2 Guideline Extended pancreatectomy in pancreatic ductal adenocarcinoma: definition and consensus of the International Study Group for Pancreatic Surgery (ISGPS). 2014

Hartwig, Werner / Vollmer, Charles M / Fingerhut, Abe / Yeo, Charles J / Neoptolemos, John P / Adham, Mustapha / Andrén-Sandberg, Ake / Asbun, Horacio J / Bassi, Claudio / Bockhorn, Max / Charnley, Richard / Conlon, Kevin C / Dervenis, Christos / Fernandez-Cruz, Laureano / Friess, Helmut / Gouma, Dirk J / Imrie, Clem W / Lillemoe, Keith D / Milićević, Miroslav N / Montorsi, Marco / Shrikhande, Shailesh V / Vashist, Yogesh K / Izbicki, Jakob R / Büchler, Markus W / Anonymous1001108. ·Department of Surgery, Klinikum Großhadern, University of Munich, Munich, Germany. · Department of Gastrointestinal Surgery, Penn Surgery, Hospital of the University of Pennsylvania, Philadelphia, PA. · Department of Digestive Surgery, Centre Hospitalier Intercommunal, Poissy, France. · Department of Surgery, Jefferson Pancreas, Biliary and Related Cancer Center, Thomas Jefferson University, Philadelphia, PA. · Department of Molecular and Clinical Cancer Medicine, Liverpool Cancer Research-UK Centre, University of Liverpool, Liverpool, UK. · Department of HPB Surgery, Hopital Edouard Herriot, Lyon, France. · Department of Surgery, Karolinska Institutet at Karolinska University Hospital, Huddinge, Stockholm, Sweden. · Department of General Surgery, Mayo Clinic, Jacksonville, FL. · Department of Surgery and Oncology, Pancreas Institute, University of Verona, Verona, Italy. · Department of General-, Visceral- and Thoracic-Surgery, University Hospital Hamburg-Eppendorf, Hamburg, Germany. · Department of HPB & Transplant Surgery, Freeman Hospital, Newcastle upon Tyne, UK. · Professorial Surgical Unit, University of Dublin, Trinity College, Dublin, Ireland. · Department of First Surgery, Agia Olga Hospital, Athens, Greece. · Department of Surgery, Clinic Hospital of Barcelona, University of Barcelona, Barcelona, Spain. · Department of Surgery, Klinikum rechts der Isar, Technische Universität München, Munich, Germany. · Department of Surgery, Academic Medical Centre, University of Amsterdam, Amsterdam, The Netherlands. · Academic Unit of Surgery, University of Glasgow, Glasgow, UK. · Department of Surgery, Massachusetts General Hospital, Harvard Medical School, Boston, MA. · First Surgical Clinic, Clinical Center of Serbia, University of Belgrade, Belgrade, Serbia. · Department of General Surgery, Instituto Clinico Humanitas IRCCS, University of Milan, Milan, Italy. · Department of Gastrointestinal and HPB Surgical Oncology, Tata Memorial Hospital, Mumbai, India. · Department of General, Visceral and Transplantation Surgery, University of Heidelberg, Heidelberg, Germany. Electronic address: markus.buechler@med.uni-heidelberg.de. ·Surgery · Pubmed #24856668.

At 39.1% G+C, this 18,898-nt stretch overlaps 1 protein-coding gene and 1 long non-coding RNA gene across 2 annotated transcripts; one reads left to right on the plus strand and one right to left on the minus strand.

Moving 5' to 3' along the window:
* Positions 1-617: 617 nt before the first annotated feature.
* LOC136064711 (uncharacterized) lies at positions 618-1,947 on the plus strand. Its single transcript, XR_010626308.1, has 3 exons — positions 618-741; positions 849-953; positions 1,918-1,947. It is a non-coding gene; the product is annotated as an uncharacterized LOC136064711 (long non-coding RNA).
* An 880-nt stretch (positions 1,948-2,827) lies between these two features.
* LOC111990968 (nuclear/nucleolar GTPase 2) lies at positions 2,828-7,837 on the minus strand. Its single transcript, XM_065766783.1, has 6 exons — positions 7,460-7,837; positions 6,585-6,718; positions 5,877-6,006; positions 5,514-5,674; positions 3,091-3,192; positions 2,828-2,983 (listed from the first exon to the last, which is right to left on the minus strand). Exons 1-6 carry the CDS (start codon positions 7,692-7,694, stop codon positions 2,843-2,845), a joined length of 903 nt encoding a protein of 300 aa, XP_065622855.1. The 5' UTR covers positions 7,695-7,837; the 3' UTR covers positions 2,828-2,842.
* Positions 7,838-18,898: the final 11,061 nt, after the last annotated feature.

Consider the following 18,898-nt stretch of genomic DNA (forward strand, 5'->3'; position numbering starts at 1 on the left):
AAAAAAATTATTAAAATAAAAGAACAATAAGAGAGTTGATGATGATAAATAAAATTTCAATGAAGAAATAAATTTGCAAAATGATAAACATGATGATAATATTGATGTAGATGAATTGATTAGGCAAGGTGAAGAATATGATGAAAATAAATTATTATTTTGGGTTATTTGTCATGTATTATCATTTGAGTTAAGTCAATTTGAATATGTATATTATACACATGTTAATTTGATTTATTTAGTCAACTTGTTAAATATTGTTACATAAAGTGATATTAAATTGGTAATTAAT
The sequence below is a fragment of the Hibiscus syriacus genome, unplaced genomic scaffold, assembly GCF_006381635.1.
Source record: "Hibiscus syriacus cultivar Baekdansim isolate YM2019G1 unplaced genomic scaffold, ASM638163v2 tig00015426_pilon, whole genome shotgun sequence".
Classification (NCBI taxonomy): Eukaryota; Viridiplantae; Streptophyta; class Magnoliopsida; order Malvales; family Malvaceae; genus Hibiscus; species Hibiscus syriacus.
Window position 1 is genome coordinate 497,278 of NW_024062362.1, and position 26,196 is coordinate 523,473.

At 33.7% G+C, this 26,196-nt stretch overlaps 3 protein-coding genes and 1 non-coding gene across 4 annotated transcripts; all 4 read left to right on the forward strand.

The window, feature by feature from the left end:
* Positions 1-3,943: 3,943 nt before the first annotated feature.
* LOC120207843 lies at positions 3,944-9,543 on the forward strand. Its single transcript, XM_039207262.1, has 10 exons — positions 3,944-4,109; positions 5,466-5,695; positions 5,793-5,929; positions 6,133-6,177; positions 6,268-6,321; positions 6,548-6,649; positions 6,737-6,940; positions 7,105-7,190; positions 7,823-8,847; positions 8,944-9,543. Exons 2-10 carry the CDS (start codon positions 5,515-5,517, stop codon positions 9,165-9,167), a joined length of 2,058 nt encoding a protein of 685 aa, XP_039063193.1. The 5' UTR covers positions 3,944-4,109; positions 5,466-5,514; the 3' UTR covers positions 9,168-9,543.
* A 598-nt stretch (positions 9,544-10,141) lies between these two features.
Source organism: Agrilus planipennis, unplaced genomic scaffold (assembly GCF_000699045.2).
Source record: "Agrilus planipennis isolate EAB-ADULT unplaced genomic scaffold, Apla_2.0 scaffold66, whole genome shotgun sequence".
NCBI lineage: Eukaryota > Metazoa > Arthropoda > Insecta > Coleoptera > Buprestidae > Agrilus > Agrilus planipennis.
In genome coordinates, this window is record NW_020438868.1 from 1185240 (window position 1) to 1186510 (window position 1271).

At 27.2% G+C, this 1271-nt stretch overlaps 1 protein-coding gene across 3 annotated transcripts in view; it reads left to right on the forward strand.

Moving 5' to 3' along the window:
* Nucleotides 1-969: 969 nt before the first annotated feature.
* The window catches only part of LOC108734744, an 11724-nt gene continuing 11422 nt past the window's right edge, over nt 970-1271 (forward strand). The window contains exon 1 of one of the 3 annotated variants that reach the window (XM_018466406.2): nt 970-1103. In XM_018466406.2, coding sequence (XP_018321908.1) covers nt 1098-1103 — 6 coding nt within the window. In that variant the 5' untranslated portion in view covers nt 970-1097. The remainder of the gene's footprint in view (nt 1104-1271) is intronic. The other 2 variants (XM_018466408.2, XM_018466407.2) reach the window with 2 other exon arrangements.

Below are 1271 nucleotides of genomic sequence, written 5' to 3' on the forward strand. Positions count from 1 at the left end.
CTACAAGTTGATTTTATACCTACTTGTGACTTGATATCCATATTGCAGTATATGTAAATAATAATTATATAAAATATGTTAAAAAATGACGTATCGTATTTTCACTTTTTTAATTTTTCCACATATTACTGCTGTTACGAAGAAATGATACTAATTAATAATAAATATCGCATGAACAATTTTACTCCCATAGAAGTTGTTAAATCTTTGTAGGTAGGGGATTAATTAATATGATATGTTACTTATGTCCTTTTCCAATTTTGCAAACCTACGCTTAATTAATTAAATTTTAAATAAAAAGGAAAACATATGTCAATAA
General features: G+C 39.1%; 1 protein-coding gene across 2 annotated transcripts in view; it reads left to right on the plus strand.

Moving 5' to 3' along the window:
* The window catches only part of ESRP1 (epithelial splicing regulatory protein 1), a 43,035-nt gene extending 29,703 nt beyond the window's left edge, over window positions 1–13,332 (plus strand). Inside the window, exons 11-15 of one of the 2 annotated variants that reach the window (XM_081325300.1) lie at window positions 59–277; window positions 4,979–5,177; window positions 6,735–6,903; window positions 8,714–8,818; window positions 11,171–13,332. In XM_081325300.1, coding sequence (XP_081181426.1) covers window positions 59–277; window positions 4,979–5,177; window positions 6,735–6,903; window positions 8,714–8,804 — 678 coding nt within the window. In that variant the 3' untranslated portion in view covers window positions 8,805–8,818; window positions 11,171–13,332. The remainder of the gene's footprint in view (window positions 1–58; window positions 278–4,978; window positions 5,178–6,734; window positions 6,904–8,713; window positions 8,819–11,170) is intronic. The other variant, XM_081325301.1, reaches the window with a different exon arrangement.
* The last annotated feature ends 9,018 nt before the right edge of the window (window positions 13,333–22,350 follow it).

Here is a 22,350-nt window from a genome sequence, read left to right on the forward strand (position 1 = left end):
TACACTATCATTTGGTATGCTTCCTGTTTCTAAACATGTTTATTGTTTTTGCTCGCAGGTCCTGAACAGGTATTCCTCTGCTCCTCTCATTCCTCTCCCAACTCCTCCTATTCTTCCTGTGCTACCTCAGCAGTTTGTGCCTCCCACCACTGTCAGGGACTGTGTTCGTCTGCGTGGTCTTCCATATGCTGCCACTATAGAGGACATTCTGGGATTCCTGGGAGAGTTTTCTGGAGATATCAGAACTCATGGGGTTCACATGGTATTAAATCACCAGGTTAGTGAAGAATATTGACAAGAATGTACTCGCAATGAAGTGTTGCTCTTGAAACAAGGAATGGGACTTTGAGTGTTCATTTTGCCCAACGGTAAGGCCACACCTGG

ABSTRACT: BACKGROUND: Complete macroscopic tumor resection is one of the most relevant predictors of long-term survival in pancreatic ductal adenocarcinoma. Because locally advanced pancreatic tumors can involve adjacent organs, "extended" pancreatectomy that includes the resection of additional organs may be needed to achieve this goal. Our aim was to develop a common consistent terminology to be used in centers reporting results of pancreatic resections for cancer. METHODS: An international panel of pancreatic surgeons working in well-known, high-volume centers reviewed the literature on extended pancreatectomies and worked together to establish a consensus on the definition and the role of extended pancreatectomy in pancreatic cancer. RESULTS: Macroscopic (R1) and microscopic (R0) complete tumor resection can be achieved in patients with locally advanced disease by extended pancreatectomy. Operative time, blood loss, need for blood transfusions, duration of stay in the intensive care unit, and hospital morbidity, and possibly also perioperative mortality are increased with extended resections. Long-term survival is similar compared with standard resections but appears to be better compared with bypass surgery or nonsurgical palliative chemotherapy or chemoradiotherapy. It was not possible to identify any clear prognostic criteria based on the specific additional organ resected. CONCLUSION: Despite increased perioperative morbidity, extended pancreatectomy is warranted in locally advanced disease to achieve long-term survival in pancreatic ductal adenocarcinoma if macroscopic clearance can be achieved. Definitions of extended pancreatectomies for locally advanced disease (and not distant metastatic disease) are established that are crucial for comparison of results of future trials across different practices and countries, in particular for those using neoadjuvant therapy.

3 Guideline Borderline resectable pancreatic cancer: a consensus statement by the International Study Group of Pancreatic Surgery (ISGPS). 2014